Jim Shaw - Simon Lee Gallery
Simon Lee Gallery
AN EXHIBITION of new work by the Los Angeles-based artist Jim Shaw will be on display at the Simon Lee Gallery from February 13 to March 28, 2009.
Shaw’s layered practice combines disparate aspects of contemporary culture: references range from American entertainment to the art historical. This includes zombie cartoons, 1950s Hoover adverts as well as Abstract Expressionist paintings and the surrealist work of Max Ernst, to name but a few.
Since the early 1970s, Shaw’s work has emerged in cycles, many of which are still ongoing. One project, entitled My Mirage, chronicles the personal and spiritual journey of Billy, Shaw’s fictional teenager and alter-ego from the 1950s. The series consist of over 100 drawings of Billy, which record his state of mind as he rejects suburban life and experiments with hallucinogens and rock music before finding refuge as a born again Christian.
Oism, one of Shaw’s most enduring projects to date, is also linked to the subject of new-age religious movements. Initiated in the late 1990s, it is an artificially created religion complete with a pantheon of characters.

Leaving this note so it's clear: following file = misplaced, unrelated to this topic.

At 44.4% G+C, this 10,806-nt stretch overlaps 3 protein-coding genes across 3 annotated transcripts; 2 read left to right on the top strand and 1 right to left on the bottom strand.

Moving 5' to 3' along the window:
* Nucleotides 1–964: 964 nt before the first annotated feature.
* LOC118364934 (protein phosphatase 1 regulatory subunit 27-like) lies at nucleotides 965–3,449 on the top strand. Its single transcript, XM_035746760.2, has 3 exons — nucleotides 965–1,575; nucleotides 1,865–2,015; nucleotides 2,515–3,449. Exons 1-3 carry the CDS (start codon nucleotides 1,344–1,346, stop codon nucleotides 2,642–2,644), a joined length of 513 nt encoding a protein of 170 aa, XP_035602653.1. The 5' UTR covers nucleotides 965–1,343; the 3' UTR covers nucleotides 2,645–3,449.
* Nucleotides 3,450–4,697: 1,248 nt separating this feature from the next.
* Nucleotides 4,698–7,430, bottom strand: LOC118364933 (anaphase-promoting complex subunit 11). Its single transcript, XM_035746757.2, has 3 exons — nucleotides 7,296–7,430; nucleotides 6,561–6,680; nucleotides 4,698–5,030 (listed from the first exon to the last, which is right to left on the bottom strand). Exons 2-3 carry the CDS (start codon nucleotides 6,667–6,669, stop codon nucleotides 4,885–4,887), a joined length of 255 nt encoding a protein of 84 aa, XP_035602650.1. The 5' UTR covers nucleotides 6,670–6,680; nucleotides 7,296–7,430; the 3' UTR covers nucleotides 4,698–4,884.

Inspired by Mormonism and the Christian Science movement, Oism was allegedly invented in mid 19th Century America by Annie O’Wooten and believes, among other things, in the backwards movement of time and the supremacy of a female deity, symbolised by the letter “O”. Shaw continuously refines the Oist doctrine and rituals across a variety of media in a relentless effort of self-discovery.
The exhibition marks another chapter in Oism and its rituals. Shaw will present new photographs, paintings, sculpture and video installations. In the film The Whole: A Study of Oist Integrated Movement, the artist orchestrates a symphony of gestures to create a dream like sequence. Here Shaw merges the extravagancy of Busby Berkeley’s films with the esoteric dances instigated by spiritual leaders such as GI Gurdjieff. In another video, the dancers demonstrate the ceremonial gestures in a fashion reminiscent of a 1980s exercise video. These implausible and absurdly comical connections are inherent throughout the artist’s work.
Having once stated that one could “understand the meaning of life through misinterpretation”, Shaw’s practice seems consciously layed and complex in its efforts to liberate the minds of both artist and viewer.
Opening: Thursday, February 12, 2009 (6pm to 8pm).
Simon Lee Gallery, 12 Berkeley Street, London, W1J 8DT
An exhibition of work by German artist Hans-Peter Feldmann continues at the Simon Lee Gallery until January 31, 2009.